Eugene Doyle describes how Edward Carson, QC, ensured justice was done in a famous courtroom victory.
It was a legal case which captured British newspaper headlines in the early years of the 20th century. It would involve two prominent Irishmen on opposite sides. Ironically, as Orangemen in Ireland were holding their traditional marches on 12 July, 1910, the man who would be their future champion, Sir Edward Carson, QC, was rising in the London High Court to defend the reputation of a Catholic boy of thirteen.
It was a case in which Carson’s brilliant advocacy would enhance his already notable courtroom reputation.
His client was pitted against the might of the British Admiralty, at the time led by another Irishman, Mr. Reginald McKenna, MP, the First Sea Lord.
George Archer-Shee, from a devout Catholic family, was in his third term at Osborne College in the Isle of Wight, then a preparatory school for cadets intending to enter Dartmouth Naval College. On 17 October, 1908, the Secretary to the Admiralty wrote to George’s father, a bank agent in Bristol, requesting him to remove his son, who ten days before had stolen and cashed a five shilling Postal Order belonging to a fellow cadet.
The stunned and outraged father arrived at the College on 19 October to collect his son. He found out from George, who then and always strenuously protested his innocence, that on the seventh of the month he had, with his superior’s permission, withdrawn sufficient money from his College savings account, to pay for a mail-order model steam engine costing fifteen shillings and sixpence.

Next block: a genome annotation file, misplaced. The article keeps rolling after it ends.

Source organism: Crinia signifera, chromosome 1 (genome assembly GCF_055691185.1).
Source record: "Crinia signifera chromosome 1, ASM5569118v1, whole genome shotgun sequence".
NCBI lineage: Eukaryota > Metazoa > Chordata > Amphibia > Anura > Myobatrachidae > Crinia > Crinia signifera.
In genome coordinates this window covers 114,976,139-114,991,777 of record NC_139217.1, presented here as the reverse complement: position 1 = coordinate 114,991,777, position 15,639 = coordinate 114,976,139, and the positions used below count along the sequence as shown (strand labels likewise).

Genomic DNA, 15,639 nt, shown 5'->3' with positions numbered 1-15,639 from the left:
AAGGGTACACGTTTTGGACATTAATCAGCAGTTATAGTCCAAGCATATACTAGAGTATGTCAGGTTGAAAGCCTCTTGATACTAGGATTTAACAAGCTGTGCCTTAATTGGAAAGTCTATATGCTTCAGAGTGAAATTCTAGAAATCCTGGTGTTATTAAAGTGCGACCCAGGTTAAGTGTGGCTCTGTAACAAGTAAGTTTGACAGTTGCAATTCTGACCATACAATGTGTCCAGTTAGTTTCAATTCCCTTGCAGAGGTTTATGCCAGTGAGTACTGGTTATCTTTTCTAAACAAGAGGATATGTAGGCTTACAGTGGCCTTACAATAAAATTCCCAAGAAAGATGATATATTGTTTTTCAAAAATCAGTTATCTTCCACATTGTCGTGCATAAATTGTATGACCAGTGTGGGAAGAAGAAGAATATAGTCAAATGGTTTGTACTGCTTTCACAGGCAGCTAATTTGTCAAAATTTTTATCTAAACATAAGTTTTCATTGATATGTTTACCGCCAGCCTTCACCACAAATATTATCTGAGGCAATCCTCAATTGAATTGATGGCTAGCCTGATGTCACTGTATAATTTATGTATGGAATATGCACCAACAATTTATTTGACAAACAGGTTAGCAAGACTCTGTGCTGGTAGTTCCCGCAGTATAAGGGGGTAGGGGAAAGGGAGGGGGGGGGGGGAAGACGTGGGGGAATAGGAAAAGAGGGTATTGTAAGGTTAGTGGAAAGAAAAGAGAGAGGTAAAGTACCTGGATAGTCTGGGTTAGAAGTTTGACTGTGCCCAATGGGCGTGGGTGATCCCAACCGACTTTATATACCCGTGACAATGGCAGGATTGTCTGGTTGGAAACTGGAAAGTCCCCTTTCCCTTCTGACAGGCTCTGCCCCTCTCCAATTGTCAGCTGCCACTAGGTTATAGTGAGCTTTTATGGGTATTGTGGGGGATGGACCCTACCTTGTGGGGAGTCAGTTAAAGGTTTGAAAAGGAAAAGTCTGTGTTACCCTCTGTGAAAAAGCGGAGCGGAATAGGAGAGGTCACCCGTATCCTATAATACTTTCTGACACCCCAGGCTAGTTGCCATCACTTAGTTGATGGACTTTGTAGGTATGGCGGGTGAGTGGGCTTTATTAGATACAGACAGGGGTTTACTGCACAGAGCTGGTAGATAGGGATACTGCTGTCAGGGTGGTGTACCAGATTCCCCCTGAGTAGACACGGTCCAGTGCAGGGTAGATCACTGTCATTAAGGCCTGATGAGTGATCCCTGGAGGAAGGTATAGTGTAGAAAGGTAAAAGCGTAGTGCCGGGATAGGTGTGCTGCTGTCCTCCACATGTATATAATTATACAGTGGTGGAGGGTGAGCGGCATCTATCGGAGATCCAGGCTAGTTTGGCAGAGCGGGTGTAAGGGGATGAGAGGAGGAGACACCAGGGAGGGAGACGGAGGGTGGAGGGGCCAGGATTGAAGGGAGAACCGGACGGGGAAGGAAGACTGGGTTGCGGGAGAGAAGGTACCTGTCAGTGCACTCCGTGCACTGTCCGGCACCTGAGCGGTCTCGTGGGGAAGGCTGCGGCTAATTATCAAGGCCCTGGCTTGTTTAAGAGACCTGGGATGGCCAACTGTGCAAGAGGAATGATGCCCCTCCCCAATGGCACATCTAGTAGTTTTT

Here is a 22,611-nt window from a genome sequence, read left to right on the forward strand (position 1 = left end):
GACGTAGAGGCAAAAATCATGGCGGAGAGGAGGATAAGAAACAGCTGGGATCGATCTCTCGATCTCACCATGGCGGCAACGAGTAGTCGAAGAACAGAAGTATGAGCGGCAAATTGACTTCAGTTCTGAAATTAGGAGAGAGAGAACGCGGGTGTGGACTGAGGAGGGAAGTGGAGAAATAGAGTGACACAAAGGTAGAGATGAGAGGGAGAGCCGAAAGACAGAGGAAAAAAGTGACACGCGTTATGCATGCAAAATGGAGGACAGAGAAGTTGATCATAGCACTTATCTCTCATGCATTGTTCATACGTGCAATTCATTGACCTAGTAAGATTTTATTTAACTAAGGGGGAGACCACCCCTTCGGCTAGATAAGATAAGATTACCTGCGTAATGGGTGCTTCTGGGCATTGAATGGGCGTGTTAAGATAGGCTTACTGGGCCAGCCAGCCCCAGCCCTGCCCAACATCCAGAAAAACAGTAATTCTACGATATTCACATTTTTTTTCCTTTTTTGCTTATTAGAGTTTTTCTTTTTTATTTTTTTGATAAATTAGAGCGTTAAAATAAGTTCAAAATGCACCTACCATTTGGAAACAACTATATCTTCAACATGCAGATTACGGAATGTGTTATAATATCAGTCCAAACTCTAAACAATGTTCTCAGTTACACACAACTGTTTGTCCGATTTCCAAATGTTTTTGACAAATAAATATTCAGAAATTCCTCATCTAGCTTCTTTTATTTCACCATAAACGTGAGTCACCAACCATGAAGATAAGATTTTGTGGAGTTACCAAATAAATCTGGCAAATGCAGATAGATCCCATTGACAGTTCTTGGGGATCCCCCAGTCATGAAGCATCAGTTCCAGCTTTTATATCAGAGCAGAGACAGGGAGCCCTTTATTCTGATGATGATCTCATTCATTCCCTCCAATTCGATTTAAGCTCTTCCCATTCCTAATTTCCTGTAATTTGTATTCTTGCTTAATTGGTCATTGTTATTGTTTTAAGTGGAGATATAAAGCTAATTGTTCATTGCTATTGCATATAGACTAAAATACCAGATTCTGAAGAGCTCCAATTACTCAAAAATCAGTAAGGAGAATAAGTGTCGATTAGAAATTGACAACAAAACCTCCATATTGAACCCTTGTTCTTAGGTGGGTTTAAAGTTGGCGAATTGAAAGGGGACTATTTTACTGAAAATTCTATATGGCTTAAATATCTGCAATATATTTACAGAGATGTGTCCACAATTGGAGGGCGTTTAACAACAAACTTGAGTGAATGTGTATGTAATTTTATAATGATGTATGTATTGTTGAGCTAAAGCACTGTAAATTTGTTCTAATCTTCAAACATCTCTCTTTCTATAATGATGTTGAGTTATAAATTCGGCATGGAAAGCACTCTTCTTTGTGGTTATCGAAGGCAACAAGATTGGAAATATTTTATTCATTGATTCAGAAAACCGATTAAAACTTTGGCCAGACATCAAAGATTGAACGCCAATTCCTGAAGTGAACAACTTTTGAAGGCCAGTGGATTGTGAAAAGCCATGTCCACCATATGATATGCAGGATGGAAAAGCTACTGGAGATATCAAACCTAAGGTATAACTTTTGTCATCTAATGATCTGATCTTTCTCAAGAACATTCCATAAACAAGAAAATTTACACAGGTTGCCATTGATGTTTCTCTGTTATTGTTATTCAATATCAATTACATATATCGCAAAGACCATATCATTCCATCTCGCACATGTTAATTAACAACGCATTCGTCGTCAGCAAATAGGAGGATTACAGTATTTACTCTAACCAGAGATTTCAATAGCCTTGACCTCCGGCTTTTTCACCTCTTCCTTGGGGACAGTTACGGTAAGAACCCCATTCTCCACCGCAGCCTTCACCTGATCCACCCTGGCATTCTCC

He had gone to the Osborne Post Office and bought a Postal Order from the Clerk-in-Charge, Miss Clara Tucker. Next morning, he was told by the College second-in-command, Commander Stapleton, that the Postal Clerk was emphatic that the cadet who had bought the Postal Order had also cashed a five shilling one, stolen from the locker of Cadet Terence Back. Ten days later, George was informed by the Head of the College that the Admiralty had ordered his expulsion for theft.
Faced by a wall of silence from the College, the Archer-Shee family contacted the Dublin-born Sir Edward Carson, a leading light in the anti-Home Rule campaign, to persuade the eminent Irish barrister to represent George in a legal action against the Admiralty.
Initially reluctant to do so, Carson finally agreed only after an exhaustive interview with the boy himself. He was so impressed by the boy’s character and answers that at the end of the interview he announced “I will defend the boy. He is innocent.”
Continue reading in this week’s Ireland’s Own